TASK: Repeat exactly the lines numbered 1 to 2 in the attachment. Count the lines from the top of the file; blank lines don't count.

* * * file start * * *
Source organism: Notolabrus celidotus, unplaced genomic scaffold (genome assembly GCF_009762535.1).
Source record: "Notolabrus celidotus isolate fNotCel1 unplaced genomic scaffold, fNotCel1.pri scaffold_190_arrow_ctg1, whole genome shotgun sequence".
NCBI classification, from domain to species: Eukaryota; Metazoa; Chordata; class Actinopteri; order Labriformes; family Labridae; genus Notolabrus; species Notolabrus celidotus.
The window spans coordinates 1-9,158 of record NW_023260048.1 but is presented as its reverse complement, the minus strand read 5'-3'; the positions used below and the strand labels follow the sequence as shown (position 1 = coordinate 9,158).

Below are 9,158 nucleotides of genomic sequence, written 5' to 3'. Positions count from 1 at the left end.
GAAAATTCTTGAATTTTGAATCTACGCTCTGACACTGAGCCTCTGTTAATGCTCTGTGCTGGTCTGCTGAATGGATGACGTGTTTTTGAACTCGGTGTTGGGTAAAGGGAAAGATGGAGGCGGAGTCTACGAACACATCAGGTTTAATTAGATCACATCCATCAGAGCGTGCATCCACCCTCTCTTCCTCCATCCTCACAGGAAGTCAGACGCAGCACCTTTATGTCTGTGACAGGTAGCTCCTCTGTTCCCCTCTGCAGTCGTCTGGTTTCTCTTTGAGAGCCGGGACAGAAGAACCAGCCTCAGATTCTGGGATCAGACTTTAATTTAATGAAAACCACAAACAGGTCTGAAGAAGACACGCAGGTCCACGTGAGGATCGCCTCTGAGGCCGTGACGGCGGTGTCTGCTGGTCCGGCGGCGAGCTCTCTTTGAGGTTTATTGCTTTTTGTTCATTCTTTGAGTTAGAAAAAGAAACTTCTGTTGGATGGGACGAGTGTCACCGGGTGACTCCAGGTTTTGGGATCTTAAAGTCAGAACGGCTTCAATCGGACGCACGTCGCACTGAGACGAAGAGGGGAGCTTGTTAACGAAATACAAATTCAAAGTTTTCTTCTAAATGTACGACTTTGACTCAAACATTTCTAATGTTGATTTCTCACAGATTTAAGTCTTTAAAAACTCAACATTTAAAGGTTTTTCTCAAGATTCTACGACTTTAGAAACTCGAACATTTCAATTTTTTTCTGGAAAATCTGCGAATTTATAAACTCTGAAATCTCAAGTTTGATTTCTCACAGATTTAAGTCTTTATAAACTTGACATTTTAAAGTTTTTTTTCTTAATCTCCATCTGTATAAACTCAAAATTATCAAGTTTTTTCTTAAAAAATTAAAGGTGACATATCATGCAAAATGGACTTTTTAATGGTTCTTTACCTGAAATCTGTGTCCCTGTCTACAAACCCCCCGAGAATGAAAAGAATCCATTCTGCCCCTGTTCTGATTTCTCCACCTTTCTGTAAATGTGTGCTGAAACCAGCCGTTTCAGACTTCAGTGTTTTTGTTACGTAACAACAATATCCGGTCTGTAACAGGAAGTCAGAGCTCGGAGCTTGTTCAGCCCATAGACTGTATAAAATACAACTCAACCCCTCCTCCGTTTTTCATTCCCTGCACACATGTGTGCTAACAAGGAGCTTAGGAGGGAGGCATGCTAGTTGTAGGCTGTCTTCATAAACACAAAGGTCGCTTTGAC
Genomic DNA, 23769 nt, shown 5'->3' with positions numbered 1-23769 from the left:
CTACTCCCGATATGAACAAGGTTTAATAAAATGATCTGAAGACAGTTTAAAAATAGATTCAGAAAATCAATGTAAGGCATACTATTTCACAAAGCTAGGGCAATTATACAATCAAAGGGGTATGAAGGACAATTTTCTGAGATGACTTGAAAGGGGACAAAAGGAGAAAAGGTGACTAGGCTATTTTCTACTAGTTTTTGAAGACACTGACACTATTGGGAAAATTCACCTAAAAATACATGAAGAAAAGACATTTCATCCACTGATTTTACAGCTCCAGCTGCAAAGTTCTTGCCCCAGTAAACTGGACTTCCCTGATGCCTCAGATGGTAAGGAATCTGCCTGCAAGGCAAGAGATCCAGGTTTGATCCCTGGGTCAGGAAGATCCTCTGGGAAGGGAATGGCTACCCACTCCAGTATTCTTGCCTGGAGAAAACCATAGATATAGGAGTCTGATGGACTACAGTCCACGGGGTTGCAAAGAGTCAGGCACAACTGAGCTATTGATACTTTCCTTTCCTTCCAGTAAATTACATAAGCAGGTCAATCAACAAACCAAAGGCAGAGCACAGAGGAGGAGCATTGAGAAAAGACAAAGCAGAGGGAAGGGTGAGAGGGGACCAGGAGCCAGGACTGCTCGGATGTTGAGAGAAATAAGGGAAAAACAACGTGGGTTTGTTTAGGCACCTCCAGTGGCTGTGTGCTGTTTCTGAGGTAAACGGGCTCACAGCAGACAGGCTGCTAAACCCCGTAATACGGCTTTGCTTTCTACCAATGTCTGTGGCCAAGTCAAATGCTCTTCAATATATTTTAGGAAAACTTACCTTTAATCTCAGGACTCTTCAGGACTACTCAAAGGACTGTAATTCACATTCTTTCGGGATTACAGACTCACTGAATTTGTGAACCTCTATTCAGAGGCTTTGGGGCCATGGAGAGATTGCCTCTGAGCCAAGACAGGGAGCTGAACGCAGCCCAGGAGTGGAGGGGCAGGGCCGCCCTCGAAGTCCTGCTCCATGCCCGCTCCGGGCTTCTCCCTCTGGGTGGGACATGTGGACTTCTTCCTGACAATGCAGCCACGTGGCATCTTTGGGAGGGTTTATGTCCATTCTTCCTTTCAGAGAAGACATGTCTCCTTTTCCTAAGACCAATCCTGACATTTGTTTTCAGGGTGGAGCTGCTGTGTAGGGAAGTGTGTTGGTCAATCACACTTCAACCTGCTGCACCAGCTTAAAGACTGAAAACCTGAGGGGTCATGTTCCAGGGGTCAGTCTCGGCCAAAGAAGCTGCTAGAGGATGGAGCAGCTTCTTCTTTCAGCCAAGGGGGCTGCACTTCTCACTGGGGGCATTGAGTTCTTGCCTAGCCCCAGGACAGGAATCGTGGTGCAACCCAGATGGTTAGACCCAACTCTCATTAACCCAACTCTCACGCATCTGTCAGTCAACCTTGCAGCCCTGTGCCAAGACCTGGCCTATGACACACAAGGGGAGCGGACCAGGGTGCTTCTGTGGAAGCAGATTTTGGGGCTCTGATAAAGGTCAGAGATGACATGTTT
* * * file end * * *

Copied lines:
Source organism: Notolabrus celidotus, unplaced genomic scaffold (genome assembly GCF_009762535.1).
Source record: "Notolabrus celidotus isolate fNotCel1 unplaced genomic scaffold, fNotCel1.pri scaffold_190_arrow_ctg1, whole genome shotgun sequence".